Saturday, September 27, 2008

act two

had my first blood draw in L.A. yesterday. it was on the UCLA campus.
so here's the thing. since I'm in between full-time insurance companies, my plan is to have the blood draw in L.A. with the results to be faxed to my oncologist in Tucson.
I don't want to get an oncologist under Cobra then have to do it all over again once my new health-care coverage kicks. too much run around.
so we'll see if this interim plan works.

Friday, September 26, 2008

first blood test in California

Moving less than one year after completing chemotherapy is bound to be complicated and expensive.
Back in Tucson, I certainly had a routine that was well worn: every two months, go to the same clinic off Alvernon. check in. read whatever I brought with me. hear my name announced in the waiting room. small talk with nurses. prick of a needle. blue bandage for the wound and head to work. a week later, Check in with Dr. Ahmann and the clinic staff on Campbell.
Every four months, go to the new lab on campbell, across from the trader joes. arrive 45 minutes early. check in. drink that terrible filth they call contrast. disrobe in one room, put on the medical robes. ride the giant donut. feel the warmth of the iodine flush in my veins. blue bandage again. brush teeth to get rid of that taste and head to work.
a few weeks later, I'd get the typical bills -- depending on the cost, I could handle them, though thanks to some sage advice from a Lee Enterprises employee, i ended up having to pay more than i should of for CT scans.
that's another story: don't believe the H.R. people. like the insurance companies, all they care about is saving money.
but I'm in Los Angeles now. there are a ton of great resources here. and they are spread out all over this metropolis; from West L.A. to Loma Linda.
But before i can access those resources, i need to pay for insurance.
I'm in between companies. Not yet eligible for benefits as a Daily News employee, so i'm covered by cobra under Lee enterprises.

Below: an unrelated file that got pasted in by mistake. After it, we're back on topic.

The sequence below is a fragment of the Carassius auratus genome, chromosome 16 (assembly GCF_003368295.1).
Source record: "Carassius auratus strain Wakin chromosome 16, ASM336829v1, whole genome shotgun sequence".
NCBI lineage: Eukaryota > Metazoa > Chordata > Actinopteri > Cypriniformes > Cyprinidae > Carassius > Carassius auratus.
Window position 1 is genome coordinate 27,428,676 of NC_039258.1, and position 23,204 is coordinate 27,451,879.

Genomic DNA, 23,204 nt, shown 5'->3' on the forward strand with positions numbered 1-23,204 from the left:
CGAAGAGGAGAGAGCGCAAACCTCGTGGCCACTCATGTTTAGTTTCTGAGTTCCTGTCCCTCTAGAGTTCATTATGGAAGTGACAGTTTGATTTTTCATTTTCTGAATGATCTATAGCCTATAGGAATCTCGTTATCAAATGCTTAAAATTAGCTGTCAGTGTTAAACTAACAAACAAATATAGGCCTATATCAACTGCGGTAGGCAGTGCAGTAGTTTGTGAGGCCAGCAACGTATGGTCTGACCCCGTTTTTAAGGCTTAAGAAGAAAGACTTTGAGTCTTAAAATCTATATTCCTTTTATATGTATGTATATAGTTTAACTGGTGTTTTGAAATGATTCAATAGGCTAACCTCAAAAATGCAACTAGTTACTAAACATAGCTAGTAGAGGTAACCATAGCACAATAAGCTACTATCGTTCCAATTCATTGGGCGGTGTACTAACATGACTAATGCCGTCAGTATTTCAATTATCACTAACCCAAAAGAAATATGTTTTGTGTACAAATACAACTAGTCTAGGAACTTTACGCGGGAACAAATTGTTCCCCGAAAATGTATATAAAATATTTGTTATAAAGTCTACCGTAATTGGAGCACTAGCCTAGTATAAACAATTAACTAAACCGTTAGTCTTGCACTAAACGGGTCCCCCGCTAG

cobra should be called mosquito, 'cause it's a blood sucker.
In three months, I've paid cobra more than $1,200 - about $400 a month.
three weeks ago, I meant to get my first blood draw. but i work at a newspaper and sometimes you just can't plan your day. between the chatsworth crash and a project I've been assigned to, well, three weeks slipped by. like I was saying, three weeks ago, I got all my paperwork ready and decided I'd get my blood drawn at a UCLA clinic in Westwood.
three weeks ago.
the project is in its final throes and I'm finally taking a morning off from work to get my test taken care of.

Wednesday, September 17, 2008

a friend is diagnosed

so it has been nearly one month since the last post. so much has happened.

i've been back in Los Angeles for more than two months now, working for the Los Angeles Daily News. It has been more than one year since I began chemotherapy. More than one year that Guadalupe and i have dated. Little Harley Rose Leonida is more than a year old now.

Elsewhere, changes abound. there's a female candidate for vice president and a black candidate to be president of the united states. Indymac doesn't exist. more folks have been laid off at the L.A. Times. Bolivia is on the verge of a civil war, again. the achievement played their last show in Riverside. Francisco is on tour with the Santa Cruz River Band. Manny Santana passed away. nearly all my Santa Cruz people have moved on... and on and on.

It hasn't been for lack of material that I haven't written. in fact, there's a plenty that I, as a cancer survivor, should be chronicling. The less glamorous stuff -- like switching insurance, paying more than $400 a month for cobra coverage to cover a blood test I have yet to take, and new life. yes. the feelings within.

I have to admit something.

I haven't told my co-workers that I'm a survivor. It hasn't come up. how could it. But when I arrived to Los Angeles, I was anxious to stop always talking about cancer.

Back in Tucson, there were memories everywhere. Co-workers and friends always asked. I was cool with it, but in some ways it had become a very focal part of my identity. it will always be, but I want some space. i know it will come up again. shoot, I showed a co-worker a photo of me bald. and at a union training this weekend, I know folks will ask.

this want of space all started with the final story for the Star, my farewell, cancer experience piece.

Actually, the moment it all changed was captured on video. You can see my face change.

in the name of journalism, i returned to he clinic and discussed my experience. at one point I climbed into the chair that i started chemotherapy in. I start explaining the experience. then I stumble. repeat the same thing about three times. and start crying.

I went home that night exhausted. the story and experience brought up much that i hadn't allowed myself to feel or reflect upon.

not long after that experience, I made a joke about my cancer. something about one nut or whatever. Guadalupe finally told me it was hard for her to keep hearing crack jokes about my cancer.

i never realized it would upset her. then I thought about my mom, what it was like for her to hear my joke about it., I really should've been writing all this earlier. it's a lot to process. i've much to catch up on.

anyway, so the point of today's title: a friend, a pretty young lady from Tucson has been diagnosed with cancer. Not quite sure what yet, but I'll call her tomorrow.

we'll talk one survivor to another.